There’s this whole sim­mer­ing caul­dron of Namor fans out there

they were as a team but also cre­ate new foes.

“It oc­curred to me that the mod­ern-day Marvel Uni­verse is con­stantly be­ing in­vaded: there’s been Se­cret In­va­sion, Mole Man ap­pear­ing out of the Earth’s core with mon­sters and An­ni­hilus in­vad­ing from the Neg­a­tive Zone. So by hav­ing that as the back­drop as the char­ac­ters face these men­aces, the ques­tion be­comes, ‘Who are the In­vaders?’ In the orig­i­nal book, it was them in­vad­ing Europe as they were fight­ing the Nazis and in the first arc in this book it’s them tak­ing on the Kree and ul­ti­mately de­cid­ing that to save Namor, they have to in­vade Hala, the Kree home­world.”

CH: With orig­i­nal Hu­man Torch Jim Ham­mond and the Win­ter Sol­dier amongst their ranks, the In­vaders are now rad­i­cally dif­fer­ent char­ac­ters to their ini­tial 1940s in­car­na­tions…

JR: “That’s the fun of it. They’ve all changed. I never re­ally felt like Jim Ham­mond had much of a per­son­al­ity – pre­vi­ously people haven’t known what to do with him. He’s been con­stantly de­pow­ered and pushed to the side­lines, so I’ve tried to make him feel more like a real per­son. With the Win­ter Sol­dier, you get to see that there’s still a lit­tle piece of him that is the boy su­per­hero that was Bucky, but all the stuff that he’s been through since has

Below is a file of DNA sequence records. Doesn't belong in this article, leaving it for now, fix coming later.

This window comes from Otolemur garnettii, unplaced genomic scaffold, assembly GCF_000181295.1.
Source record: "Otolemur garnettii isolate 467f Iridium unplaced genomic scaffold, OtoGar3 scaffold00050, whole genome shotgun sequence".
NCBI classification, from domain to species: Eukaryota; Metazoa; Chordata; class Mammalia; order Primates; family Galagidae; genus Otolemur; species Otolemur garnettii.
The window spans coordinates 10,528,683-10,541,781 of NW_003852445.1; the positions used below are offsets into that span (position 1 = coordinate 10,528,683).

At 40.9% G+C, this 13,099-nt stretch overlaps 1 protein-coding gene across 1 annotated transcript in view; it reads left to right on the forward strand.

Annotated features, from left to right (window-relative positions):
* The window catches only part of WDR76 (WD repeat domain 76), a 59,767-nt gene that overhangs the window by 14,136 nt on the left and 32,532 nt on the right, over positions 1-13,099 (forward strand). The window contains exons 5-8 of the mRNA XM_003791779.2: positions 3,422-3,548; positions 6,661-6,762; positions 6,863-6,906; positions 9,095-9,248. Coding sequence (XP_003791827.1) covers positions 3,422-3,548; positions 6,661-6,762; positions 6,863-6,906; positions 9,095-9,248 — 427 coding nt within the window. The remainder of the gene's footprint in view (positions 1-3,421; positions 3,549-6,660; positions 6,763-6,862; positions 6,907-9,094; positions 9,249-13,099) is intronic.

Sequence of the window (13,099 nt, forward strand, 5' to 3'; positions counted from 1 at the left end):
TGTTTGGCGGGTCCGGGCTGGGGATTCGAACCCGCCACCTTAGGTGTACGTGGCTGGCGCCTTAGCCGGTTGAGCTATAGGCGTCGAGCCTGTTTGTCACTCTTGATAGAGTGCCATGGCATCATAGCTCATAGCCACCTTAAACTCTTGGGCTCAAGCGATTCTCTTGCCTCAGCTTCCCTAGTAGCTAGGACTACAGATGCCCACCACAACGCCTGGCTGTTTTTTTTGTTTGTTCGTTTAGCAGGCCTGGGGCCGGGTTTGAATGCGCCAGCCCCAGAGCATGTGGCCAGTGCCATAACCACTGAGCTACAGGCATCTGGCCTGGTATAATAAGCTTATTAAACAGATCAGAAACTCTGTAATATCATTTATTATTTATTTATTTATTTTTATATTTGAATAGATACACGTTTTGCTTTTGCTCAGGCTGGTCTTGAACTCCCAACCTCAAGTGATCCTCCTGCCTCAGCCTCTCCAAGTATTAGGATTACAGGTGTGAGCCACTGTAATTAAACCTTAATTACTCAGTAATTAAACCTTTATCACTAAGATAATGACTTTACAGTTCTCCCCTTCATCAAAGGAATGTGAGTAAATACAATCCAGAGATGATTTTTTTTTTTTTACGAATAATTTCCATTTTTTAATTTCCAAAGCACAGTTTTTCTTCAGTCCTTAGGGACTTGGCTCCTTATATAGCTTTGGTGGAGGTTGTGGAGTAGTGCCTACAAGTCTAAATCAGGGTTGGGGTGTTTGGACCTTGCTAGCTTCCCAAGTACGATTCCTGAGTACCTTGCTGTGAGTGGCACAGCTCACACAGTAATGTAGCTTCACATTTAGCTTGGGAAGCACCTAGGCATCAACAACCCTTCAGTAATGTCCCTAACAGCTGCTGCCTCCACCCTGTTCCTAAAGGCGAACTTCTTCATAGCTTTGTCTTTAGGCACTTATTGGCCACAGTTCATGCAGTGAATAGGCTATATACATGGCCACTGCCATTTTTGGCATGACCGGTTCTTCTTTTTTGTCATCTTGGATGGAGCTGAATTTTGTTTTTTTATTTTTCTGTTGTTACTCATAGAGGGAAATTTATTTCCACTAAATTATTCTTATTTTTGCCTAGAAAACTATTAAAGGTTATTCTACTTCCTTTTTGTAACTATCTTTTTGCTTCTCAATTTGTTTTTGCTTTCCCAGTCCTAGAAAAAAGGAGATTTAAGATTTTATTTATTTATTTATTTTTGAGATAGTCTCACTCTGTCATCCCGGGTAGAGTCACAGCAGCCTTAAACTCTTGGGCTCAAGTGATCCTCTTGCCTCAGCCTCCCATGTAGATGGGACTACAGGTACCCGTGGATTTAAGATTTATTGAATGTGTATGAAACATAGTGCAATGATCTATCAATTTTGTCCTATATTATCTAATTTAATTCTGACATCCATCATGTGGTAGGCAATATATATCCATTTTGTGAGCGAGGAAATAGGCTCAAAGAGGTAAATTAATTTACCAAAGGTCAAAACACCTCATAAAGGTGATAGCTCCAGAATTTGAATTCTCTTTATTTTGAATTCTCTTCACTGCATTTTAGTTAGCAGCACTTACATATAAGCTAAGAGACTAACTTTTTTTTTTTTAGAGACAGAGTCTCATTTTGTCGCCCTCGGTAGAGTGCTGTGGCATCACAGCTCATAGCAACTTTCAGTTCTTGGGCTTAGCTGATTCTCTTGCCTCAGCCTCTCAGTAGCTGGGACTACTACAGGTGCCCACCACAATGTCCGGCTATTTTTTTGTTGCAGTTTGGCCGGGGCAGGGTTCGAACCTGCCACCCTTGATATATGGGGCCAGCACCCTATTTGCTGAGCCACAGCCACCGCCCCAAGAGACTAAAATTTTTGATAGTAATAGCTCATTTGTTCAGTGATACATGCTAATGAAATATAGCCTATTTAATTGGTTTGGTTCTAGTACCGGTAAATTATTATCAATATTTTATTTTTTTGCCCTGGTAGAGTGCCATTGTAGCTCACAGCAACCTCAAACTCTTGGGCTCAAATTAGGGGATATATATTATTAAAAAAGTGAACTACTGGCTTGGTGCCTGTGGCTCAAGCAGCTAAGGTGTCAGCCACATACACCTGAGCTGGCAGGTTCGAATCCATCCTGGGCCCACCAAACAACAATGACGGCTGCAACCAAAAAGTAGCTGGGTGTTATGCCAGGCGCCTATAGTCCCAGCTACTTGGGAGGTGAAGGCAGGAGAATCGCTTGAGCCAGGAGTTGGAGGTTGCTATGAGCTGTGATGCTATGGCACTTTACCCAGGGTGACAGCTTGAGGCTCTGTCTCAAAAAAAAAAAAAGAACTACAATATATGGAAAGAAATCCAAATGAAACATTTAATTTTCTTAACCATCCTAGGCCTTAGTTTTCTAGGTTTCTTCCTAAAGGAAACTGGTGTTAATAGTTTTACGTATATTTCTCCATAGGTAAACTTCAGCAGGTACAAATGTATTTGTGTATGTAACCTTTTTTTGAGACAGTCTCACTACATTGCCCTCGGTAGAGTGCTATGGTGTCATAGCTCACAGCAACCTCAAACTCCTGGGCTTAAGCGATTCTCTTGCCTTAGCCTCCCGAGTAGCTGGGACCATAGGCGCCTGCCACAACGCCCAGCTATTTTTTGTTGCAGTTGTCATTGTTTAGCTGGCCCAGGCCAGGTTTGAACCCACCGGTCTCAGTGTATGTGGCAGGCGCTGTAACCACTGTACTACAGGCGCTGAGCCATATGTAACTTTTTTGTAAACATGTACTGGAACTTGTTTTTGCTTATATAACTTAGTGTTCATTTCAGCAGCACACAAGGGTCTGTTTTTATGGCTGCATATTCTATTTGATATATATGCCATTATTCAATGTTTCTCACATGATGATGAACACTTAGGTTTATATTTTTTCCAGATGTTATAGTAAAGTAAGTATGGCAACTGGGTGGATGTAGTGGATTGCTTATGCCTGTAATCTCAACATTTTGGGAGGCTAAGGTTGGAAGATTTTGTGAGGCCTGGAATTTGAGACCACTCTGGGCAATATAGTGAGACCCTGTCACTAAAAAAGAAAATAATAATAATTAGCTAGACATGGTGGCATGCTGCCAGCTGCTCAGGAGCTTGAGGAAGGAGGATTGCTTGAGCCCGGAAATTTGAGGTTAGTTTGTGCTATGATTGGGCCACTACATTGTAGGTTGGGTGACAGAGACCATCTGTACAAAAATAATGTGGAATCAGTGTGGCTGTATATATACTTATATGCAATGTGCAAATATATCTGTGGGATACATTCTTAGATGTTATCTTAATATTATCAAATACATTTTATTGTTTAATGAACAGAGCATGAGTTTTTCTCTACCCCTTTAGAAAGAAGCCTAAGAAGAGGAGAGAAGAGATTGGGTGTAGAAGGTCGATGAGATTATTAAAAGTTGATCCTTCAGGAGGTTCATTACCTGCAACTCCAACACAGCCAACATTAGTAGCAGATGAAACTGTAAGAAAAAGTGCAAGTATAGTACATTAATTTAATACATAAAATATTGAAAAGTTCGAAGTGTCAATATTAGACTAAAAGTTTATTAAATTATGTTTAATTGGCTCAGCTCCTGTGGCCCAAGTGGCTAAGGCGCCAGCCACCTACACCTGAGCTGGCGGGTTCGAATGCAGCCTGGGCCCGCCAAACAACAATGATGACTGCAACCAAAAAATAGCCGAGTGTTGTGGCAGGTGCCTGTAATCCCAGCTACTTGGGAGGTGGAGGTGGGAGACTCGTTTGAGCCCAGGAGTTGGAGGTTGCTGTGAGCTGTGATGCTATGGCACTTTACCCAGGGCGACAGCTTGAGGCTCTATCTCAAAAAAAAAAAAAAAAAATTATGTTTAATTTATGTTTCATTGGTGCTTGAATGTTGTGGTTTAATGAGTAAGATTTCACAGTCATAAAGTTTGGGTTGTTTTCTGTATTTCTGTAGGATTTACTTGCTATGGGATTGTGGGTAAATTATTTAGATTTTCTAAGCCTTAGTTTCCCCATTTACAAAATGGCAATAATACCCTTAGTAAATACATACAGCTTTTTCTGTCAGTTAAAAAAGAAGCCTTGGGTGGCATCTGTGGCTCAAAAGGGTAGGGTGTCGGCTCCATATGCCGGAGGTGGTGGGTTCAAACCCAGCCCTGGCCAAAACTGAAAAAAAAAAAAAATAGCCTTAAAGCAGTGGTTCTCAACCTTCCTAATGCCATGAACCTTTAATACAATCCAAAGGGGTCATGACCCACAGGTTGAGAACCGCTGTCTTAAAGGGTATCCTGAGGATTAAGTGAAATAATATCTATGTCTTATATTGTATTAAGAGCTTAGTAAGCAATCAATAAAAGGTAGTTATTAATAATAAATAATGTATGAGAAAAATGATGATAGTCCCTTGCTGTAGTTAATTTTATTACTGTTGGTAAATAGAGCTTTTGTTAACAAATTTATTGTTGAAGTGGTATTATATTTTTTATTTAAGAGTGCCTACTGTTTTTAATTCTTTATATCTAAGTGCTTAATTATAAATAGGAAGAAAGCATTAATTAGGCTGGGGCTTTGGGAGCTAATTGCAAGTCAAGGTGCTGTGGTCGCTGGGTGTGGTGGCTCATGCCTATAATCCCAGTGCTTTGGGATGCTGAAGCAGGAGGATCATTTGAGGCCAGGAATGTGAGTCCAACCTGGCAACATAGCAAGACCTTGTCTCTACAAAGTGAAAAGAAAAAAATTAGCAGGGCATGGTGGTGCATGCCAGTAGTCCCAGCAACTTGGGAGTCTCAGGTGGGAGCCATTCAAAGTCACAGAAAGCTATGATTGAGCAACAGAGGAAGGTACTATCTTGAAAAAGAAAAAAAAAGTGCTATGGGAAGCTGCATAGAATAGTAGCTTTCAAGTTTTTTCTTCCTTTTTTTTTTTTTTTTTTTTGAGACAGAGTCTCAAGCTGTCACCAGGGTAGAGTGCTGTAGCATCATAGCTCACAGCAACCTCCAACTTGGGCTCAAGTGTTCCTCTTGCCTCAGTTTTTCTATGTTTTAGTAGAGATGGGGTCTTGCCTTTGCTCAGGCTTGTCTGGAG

re­ally changed him. So do­ing the di­a­logue for some­one who has both sides like that has been a chal­lenge. As for the rest of the team, I’ve ac­tu­ally writ­ten Cap­tain Amer­ica a few times be­fore, while Namor has been the one that I just want to get right. There’s this whole sim­mer­ing caul­dron of Namor fans out there, who just love him and this is me giv­ing them the best Namor I can.”

CH: You’ve got a rep­u­ta­tion for bring­ing back ob­scure char­ac­ters – Ma­jor Lib­erty ap­peared in In­vaders #1. Do you have any other rare gems up your sleeve?

JR: “By far the char­ac­ter that most people want to see is Union Jack and you’ll see a lit­tle bit of him in #6 and #7. And then the next arc – which is ba­si­cally HG Wells’s